More than 2,900 gold coins and 45 gold ingots have been recovered from the shipwrecked S.S. Central America since an archaeological excavation began in mid-April, Odyssey Marine Exploration, the company contracted to dive to the site, revealed on a report published Tuesday.
Other 19th century artifacts recovered include luggage pieces, a pistol, a pocket watch, and several daguerreotypes, an early type of photography. Several samples of coral and sea anemones have also been collected through a science program which is studying deep sea biological diversity.
Pine and oak specimens placed on the seabed in 1990 and 1991, during the last known dives to the shipwreck site, are being retrieved so that scientists can study the “shipworms” consuming and destroying the ship’s timbers. Read more.
While conducting an excavation near Brest in northwestern France, before the construction of a road, a number of finds were uncovered including a rare early 14th century hoard that speaks of the turbulent times of the Hundred Years Wars.
The archaeologists from INRAP (the French archaeological agency), located a craft area with work spaces and a series of buildings of the 12th-14th centuries that covered 7000 square metres. It was one of these buildings that delivered the unexpected monetary deposit of nearly 130 French and English coins from the early fourteenth century.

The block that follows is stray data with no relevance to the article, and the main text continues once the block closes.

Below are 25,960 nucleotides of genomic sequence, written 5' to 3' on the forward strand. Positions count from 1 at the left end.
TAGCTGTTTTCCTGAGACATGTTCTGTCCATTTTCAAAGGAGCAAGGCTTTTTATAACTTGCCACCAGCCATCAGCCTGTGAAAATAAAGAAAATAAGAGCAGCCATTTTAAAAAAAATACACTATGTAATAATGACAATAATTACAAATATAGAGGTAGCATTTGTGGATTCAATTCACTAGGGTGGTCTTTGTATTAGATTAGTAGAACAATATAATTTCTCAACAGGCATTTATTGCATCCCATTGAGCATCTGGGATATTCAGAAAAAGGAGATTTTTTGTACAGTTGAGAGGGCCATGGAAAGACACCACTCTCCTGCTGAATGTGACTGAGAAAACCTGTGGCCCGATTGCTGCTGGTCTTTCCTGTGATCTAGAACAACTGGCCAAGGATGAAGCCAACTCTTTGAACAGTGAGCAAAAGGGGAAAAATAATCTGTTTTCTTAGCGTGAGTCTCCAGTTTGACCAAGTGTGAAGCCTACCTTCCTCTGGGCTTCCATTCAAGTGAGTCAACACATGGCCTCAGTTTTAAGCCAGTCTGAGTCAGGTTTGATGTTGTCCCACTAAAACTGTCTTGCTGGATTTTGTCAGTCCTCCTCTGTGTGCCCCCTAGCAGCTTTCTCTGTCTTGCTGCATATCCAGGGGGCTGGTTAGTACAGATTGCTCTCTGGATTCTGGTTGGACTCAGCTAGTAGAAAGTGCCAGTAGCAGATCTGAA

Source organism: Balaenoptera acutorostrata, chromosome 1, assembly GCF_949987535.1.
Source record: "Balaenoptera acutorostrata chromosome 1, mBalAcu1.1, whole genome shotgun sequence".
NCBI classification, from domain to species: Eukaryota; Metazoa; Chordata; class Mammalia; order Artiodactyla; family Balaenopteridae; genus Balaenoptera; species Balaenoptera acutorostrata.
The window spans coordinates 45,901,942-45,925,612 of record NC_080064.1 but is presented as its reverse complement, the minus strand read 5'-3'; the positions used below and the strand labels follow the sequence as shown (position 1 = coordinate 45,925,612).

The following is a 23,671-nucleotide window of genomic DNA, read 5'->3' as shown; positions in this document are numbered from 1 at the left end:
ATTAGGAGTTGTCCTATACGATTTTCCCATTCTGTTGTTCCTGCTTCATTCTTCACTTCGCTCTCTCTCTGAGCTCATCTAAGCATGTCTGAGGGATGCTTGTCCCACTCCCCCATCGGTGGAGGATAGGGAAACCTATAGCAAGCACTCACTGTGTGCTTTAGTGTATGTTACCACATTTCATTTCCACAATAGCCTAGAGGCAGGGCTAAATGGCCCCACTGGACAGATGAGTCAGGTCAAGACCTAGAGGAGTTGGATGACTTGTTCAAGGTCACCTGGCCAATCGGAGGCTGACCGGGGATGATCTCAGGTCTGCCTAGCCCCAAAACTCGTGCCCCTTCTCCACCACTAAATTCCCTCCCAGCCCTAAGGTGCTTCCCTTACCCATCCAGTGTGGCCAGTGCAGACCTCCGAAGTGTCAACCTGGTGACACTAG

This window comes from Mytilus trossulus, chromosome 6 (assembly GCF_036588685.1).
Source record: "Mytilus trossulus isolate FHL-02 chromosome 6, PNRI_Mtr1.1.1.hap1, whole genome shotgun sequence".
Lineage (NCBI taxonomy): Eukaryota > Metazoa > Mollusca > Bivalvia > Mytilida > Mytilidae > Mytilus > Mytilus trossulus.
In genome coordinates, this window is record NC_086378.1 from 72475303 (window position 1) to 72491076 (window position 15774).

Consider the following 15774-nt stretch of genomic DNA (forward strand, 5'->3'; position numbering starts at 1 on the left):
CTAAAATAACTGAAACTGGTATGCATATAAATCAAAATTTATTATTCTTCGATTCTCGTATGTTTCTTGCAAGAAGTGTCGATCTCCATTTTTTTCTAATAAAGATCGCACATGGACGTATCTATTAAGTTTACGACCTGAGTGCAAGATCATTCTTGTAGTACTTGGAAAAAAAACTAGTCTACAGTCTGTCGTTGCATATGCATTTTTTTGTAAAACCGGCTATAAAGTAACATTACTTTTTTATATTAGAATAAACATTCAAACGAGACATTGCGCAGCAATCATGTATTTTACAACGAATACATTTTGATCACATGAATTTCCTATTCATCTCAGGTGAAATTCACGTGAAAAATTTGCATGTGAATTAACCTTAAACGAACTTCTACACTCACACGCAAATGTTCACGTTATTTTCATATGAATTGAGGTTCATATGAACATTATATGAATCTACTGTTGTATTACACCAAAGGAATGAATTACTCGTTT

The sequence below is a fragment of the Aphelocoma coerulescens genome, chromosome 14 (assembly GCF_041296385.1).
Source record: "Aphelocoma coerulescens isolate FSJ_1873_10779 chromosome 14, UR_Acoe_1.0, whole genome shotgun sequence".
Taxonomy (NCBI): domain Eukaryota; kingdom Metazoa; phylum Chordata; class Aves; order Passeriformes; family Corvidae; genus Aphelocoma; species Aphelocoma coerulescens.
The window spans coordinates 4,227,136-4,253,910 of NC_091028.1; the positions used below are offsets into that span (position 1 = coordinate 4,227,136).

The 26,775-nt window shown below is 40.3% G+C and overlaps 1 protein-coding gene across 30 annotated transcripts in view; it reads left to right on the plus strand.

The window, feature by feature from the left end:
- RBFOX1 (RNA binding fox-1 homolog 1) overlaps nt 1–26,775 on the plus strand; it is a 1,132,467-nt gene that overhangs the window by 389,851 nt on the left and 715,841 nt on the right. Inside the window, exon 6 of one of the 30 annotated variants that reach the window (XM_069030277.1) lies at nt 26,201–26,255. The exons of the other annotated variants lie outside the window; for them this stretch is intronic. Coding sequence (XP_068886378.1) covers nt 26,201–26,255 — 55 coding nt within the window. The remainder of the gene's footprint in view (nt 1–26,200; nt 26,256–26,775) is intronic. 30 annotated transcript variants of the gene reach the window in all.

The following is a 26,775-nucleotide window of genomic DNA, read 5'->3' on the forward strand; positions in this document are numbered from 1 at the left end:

Archaeologists unearthed the remains of masonry along the route corresponding to three buildings dated to between the twelfth and fourteenth centuries. Read more.
A Late Second Temple Period Jewish settlement with a trove of rare bronze coins inside one of its houses has been discovered in Israel.
The 114 bronze coins, which were found inside a ceramic money box and hidden in the corner of a room, date to the fourth year of the Great Revolt of the Jews against the Romans — an uprising that destroyed the Temple on Tisha B’Av about 2,000 years ago, the Israel Antiquities Authority (IAA) reported today (Aug. 5).
"The hoard, which appears to have been buried several months prior to the fall of Jerusalem, provides us with a glimpse into the lives of Jews living on the outskirts of Jerusalem at the end of the rebellion," Pablo Betzer and Eyal Marco, excavation directors on behalf of the IAA, said in a statement. Read more.
A member of the public looking in a Derbyshire cave has led experts to the first ever discovery of Late Iron Age and Republic Roman Coins buried together in Britain, described by archaeologists as akin to a modern savings account held in a sacred space known only by well-off tribespeople.
A powerful member of the Corieltavi – who ruled the East Midlands during the 1st century, demonstrating prolific coin-making capabilities – is thought to have left his money within Reynard’s Kitchen Cave, where four initial coins grew to an impressive hoard during a full excavation by the National Trust.
“In total we found 26 coins, including three Roman coins which pre-date the invasion of Britain in AD 43,” says Rachael Hall, of the Trust, who believes their location adds to the mystery. Read more.